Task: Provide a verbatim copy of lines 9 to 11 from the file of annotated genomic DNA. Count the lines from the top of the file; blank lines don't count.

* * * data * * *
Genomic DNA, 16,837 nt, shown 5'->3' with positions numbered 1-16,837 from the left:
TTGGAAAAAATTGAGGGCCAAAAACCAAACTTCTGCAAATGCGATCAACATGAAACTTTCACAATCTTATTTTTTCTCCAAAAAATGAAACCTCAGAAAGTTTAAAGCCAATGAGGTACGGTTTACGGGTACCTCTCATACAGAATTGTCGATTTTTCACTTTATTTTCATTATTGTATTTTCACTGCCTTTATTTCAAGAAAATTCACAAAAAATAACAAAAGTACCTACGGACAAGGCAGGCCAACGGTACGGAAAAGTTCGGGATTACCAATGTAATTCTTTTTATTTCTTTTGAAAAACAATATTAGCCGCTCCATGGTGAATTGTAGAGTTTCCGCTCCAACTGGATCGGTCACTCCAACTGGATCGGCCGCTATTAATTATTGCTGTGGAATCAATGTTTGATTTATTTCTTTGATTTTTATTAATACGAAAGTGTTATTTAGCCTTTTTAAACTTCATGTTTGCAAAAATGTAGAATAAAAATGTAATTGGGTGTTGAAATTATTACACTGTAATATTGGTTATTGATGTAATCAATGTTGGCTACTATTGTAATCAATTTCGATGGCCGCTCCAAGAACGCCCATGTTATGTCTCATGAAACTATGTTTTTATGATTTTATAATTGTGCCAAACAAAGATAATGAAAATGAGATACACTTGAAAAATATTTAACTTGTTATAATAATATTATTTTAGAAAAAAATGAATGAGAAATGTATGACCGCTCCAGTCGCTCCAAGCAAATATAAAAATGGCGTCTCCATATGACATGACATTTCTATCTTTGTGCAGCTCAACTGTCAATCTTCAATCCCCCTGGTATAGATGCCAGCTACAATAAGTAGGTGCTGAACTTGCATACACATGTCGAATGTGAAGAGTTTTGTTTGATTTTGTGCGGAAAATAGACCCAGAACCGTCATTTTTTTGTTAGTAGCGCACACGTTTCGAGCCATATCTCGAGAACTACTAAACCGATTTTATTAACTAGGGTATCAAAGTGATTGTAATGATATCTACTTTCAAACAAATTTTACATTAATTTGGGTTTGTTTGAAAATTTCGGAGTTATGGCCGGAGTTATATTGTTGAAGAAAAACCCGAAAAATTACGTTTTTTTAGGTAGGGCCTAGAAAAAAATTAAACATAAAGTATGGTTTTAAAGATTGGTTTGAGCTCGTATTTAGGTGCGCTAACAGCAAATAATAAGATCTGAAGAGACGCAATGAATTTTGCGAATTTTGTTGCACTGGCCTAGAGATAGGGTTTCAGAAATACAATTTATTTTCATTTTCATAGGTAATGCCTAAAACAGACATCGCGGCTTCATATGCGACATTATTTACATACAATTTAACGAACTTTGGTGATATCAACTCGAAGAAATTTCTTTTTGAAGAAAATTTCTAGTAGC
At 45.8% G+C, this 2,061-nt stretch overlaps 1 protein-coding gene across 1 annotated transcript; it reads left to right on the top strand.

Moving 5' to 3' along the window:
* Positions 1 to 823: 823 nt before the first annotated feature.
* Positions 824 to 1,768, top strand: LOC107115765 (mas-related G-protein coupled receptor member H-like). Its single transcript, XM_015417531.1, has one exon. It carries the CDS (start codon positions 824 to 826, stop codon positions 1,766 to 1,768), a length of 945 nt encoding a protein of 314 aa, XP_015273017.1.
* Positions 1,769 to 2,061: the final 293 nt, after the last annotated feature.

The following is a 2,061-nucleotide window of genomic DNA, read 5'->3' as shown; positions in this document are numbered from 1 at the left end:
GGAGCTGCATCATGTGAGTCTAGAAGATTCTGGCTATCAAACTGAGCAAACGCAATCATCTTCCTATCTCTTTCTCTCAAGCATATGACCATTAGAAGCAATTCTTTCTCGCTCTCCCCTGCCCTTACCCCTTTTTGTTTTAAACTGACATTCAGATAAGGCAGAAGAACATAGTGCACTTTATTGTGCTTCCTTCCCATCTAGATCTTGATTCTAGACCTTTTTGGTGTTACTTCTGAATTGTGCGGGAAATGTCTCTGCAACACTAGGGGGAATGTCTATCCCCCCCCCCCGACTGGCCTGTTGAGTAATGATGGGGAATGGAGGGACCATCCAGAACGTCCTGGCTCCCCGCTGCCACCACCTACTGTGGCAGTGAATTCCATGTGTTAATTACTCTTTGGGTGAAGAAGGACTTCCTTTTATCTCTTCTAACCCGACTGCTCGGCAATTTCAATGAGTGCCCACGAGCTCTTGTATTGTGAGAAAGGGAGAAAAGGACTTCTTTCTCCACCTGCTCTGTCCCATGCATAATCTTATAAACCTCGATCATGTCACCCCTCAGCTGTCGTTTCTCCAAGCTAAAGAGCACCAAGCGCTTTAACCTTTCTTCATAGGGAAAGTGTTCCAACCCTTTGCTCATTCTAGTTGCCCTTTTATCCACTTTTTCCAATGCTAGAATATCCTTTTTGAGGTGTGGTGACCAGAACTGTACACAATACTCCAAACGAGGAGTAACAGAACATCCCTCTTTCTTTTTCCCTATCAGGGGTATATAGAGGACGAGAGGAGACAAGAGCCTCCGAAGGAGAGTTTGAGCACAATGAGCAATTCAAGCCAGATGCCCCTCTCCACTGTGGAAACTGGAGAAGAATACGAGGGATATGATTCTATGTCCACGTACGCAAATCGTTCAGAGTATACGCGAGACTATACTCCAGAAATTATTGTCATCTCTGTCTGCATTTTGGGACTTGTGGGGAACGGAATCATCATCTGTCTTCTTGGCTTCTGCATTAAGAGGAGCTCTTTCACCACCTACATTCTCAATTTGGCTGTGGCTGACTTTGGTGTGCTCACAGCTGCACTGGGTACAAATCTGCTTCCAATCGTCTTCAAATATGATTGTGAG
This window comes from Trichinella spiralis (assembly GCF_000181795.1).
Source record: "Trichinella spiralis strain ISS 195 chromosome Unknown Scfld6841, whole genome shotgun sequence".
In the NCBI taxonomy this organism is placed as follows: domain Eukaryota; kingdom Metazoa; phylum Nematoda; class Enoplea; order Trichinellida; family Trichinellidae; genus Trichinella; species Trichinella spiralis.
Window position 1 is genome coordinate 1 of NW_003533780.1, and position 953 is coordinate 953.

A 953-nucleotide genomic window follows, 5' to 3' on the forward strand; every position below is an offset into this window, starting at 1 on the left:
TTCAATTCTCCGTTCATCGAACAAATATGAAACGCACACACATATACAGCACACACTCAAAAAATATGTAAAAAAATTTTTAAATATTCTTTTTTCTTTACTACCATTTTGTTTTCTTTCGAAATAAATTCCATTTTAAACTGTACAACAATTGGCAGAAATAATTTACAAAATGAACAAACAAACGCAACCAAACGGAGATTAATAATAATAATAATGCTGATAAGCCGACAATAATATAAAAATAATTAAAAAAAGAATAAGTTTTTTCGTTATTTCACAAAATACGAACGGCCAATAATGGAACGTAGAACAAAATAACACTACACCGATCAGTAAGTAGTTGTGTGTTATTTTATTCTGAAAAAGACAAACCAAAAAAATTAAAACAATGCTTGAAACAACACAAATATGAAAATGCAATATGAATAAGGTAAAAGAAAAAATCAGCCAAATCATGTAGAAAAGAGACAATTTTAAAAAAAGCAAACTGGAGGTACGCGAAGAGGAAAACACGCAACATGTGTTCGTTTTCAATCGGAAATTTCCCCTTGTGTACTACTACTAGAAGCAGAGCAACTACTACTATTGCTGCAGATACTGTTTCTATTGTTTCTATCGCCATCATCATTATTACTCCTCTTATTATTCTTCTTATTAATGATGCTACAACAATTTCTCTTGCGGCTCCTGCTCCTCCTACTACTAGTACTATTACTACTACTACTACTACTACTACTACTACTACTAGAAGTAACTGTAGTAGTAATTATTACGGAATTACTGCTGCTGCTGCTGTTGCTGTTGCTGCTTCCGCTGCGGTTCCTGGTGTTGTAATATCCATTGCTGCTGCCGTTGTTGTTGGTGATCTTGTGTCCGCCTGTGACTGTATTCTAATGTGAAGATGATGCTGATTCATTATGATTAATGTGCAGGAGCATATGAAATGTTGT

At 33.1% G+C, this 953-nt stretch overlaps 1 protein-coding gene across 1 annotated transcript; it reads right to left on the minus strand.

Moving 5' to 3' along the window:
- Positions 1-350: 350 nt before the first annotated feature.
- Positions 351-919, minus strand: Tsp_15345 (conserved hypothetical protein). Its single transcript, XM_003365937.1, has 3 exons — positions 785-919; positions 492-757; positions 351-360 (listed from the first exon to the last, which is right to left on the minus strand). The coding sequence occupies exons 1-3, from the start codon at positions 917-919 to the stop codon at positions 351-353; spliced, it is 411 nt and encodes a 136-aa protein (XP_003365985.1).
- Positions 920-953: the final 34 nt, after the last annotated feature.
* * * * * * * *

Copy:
GGAGCTGCATCATGTGAGTCTAGAAGATTCTGGCTATCAAACTGAGCAAACGCAATCATCTTCCTATCTCTTTCTCTCAAGCATATGACCATTAGAAGCAATTCTTTCTCGCTCTCCCCTGCCCTTACCCCTTTTTGTTTTAAACTGACATTCAGATAAGGCAGAAGAACATAGTGCACTTTATTGTGCTTCCTTCCCATCTAGATCTTGATTCTAGACCTTTTTGGTGTTACTTCTGAATTGTGCGGGAAATGTCTCTGCAACACTAGGGGGAATGTCTATCCCCCCCCCCCGACTGGCCTGTTGAGTAATGATGGGGAATGGAGGGACCATCCAGAACGTCCTGGCTCCCCGCTGCCACCACCTACTGTGGCAGTGAATTCCATGTGTTAATTACTCTTTGGGTGAAGAAGGACTTCCTTTTATCTCTTCTAACCCGACTGCTCGGCAATTTCAATGAGTGCCCACGAGCTCTTGTATTGTGAGAAAGGGAGAAAAGGACTTCTTTCTCCACCTGCTCTGTCCCATGCATAATCTTATAAACCTCGATCATGTCACCCCTCAGCTGTCGTTTCTCCAAGCTAAAGAGCACCAAGCGCTTTAACCTTTCTTCATAGGGAAAGTGTTCCAACCCTTTGCTCATTCTAGTTGCCCTTTTATCCACTTTTTCCAATGCTAGAATATCCTTTTTGAGGTGTGGTGACCAGAACTGTACACAATACTCCAAACGAGGAGTAACAGAACATCCCTCTTTCTTTTTCCCTATCAGGGGTATATAGAGGACGAGAGGAGACAAGAGCCTCCGAAGGAGAGTTTGAGCACAATGAGCAATTCAAGCCAGATGCCCCTCTCCACTGTGGAAACTGGAGAAGAATACGAGGGATATGATTCTATGTCCACGTACGCAAATCGTTCAGAGTATACGCGAGACTATACTCCAGAAATTATTGTCATCTCTGTCTGCATTTTGGGACTTGTGGGGAACGGAATCATCATCTGTCTTCTTGGCTTCTGCATTAAGAGGAGCTCTTTCACCACCTACATTCTCAATTTGGCTGTGGCTGACTTTGGTGTGCTCACAGCTGCACTGGGTACAAATCTGCTTCCAATCGTCTTCAAATATGATTGTGAG
This window comes from Trichinella spiralis (assembly GCF_000181795.1).
Source record: "Trichinella spiralis strain ISS 195 chromosome Unknown Scfld6841, whole genome shotgun sequence".